Women’s History Month Column: Stop Using Controversy to Sell

Artwork+by+Brooke+Stalo

Artwork by Brooke Stalo

By Aleea Evangelista

On the first day of Women’s History Month, the streaming site Twitch released an online campaign that celebrated “Womxn’s History Month”. The result of this, while well-intentioned for the sake of inclusivity, brought forth an emotional response from the trans community.

In a now-deleted tweet, Twitch beckoned audiences: “Join us in celebrating and supporting all Womxn creating their own worlds, building their communities and leading the way on Twitch.”

The term “womxn” is inherently problematic—why are trans women not included under the term for women? Many trans women express concern over this term, as its’ implications exclude and promote othering trans people.

Since the campaign was launched, Twitch responded to the negative response and released a statement in support of the LGBTQIA+ community stating, “We will be using the spelling ‘women’ moving forward.” Excellent, now we can move on.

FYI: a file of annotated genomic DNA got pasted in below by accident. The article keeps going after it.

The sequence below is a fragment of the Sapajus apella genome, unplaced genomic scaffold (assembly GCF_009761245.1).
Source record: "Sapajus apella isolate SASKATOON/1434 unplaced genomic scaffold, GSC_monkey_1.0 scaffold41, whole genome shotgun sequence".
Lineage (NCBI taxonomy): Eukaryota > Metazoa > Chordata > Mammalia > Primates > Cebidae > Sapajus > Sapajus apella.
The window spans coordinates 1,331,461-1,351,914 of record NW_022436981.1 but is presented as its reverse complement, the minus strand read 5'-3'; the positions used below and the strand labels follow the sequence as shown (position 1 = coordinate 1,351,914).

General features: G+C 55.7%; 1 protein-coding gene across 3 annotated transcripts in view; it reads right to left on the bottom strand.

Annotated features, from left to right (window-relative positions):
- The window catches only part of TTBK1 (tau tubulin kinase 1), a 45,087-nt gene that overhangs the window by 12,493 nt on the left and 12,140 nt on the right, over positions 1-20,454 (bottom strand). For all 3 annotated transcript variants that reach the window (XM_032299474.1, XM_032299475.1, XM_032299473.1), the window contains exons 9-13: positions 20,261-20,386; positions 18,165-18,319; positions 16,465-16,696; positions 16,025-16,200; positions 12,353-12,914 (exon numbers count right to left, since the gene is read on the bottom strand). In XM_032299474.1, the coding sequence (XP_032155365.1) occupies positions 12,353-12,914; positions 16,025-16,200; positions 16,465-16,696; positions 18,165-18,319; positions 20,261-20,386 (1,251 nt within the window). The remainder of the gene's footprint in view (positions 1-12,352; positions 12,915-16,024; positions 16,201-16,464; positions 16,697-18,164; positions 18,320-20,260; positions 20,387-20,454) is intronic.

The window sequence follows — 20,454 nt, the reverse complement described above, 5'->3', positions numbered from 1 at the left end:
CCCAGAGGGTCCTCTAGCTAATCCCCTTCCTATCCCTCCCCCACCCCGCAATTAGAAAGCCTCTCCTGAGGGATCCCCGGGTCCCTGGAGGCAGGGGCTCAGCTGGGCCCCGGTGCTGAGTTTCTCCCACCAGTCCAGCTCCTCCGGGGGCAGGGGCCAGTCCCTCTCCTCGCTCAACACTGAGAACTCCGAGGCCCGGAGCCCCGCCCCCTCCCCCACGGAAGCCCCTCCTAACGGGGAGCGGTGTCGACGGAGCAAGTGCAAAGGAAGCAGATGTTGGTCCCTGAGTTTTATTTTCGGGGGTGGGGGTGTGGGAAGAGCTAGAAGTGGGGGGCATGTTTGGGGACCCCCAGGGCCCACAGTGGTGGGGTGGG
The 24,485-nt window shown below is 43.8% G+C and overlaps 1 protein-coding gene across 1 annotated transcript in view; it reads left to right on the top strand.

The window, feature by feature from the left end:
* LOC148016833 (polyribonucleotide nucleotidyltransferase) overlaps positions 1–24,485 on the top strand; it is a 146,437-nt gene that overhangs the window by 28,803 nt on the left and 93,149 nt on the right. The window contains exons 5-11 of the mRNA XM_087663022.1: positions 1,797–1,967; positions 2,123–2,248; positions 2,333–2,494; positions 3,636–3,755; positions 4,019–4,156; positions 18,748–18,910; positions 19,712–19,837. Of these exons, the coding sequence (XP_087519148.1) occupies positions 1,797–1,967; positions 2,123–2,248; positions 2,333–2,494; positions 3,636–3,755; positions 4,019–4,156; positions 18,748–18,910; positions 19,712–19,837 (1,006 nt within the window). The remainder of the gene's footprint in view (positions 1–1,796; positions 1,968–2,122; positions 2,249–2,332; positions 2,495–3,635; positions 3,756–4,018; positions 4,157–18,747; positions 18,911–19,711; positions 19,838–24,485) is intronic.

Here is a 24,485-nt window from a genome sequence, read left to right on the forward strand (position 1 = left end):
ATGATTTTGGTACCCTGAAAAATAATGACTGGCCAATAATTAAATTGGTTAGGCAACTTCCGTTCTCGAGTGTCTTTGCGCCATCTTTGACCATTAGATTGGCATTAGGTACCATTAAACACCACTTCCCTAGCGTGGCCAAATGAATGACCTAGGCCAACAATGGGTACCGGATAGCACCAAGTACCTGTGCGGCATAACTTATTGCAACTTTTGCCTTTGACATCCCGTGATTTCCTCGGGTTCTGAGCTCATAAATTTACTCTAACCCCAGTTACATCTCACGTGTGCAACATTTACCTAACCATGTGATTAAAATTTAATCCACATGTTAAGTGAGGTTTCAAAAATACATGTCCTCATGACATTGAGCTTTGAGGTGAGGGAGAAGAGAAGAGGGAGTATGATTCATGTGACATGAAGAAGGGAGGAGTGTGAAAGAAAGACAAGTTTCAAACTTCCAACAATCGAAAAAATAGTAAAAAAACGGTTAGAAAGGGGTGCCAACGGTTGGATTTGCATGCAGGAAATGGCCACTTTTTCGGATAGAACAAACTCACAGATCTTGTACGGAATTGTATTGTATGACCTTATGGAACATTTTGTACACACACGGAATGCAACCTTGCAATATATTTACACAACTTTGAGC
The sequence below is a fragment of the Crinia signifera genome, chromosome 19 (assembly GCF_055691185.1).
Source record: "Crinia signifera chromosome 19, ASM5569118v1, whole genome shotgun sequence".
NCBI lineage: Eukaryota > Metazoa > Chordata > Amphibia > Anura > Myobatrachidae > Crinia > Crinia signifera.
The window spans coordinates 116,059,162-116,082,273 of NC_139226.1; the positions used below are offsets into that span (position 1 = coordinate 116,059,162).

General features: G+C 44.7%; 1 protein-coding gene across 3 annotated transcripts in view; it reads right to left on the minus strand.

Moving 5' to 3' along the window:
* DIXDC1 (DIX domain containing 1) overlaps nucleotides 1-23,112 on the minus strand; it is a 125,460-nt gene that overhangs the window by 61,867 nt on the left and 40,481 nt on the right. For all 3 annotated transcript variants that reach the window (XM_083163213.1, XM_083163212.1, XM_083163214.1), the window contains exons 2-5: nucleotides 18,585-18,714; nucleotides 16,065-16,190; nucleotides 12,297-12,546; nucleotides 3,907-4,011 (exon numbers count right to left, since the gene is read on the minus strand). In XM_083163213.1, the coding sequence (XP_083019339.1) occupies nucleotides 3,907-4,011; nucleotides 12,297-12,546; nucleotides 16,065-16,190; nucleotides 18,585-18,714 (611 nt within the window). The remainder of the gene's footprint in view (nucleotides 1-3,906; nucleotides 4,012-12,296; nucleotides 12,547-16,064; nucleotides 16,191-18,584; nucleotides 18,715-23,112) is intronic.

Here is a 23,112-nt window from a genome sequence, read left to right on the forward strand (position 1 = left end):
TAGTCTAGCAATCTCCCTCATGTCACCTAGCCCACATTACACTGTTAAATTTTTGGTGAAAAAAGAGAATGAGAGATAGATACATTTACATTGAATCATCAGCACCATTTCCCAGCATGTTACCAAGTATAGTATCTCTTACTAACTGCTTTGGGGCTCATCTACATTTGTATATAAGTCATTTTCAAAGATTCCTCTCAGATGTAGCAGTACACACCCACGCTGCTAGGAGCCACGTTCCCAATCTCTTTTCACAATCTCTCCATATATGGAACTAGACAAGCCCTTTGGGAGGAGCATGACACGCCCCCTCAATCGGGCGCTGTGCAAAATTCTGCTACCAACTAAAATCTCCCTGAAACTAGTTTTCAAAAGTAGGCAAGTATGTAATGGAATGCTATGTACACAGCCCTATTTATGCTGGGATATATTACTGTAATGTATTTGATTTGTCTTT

But on International Women’s Day, the Burger King UK Twitter account offered a clickbait-esque tweet to address the lack of women in culinary industries: “Women belong in the kitchen.”

The tweet is immediately followed up with: “If they want to, of course. Yet only 20% of chefs are women. We’re on a mission to change the gender ratio in the restaurant industry by empowering female employees with the opportunity to pursue a culinary career. #IWD.”

The series of tweets, now deleted, ultimately conclude with Burger King announcing a scholarship program for their women employees, but the initial tweet was done in bad taste. Much like the Twitch debacle, this was well-intentioned but poorly executed.

Corporations like Twitch and Burger King are using controversy to generate publicity and attention to their brand. This commodification of gender inequity is harmful to the communities that these companies seem to support because it sets a precedent for suffering to become exploitative corporate opportunities.

For the remainder of Women’s History Month, the dialogue must be centered on solving issues that threaten and disrupt the daily lives of billions of women. Concrete issues such as eliminating the gender pay gap, promoting intersectionality that remains inclusive and ending violence against women should be at the forefront of this month.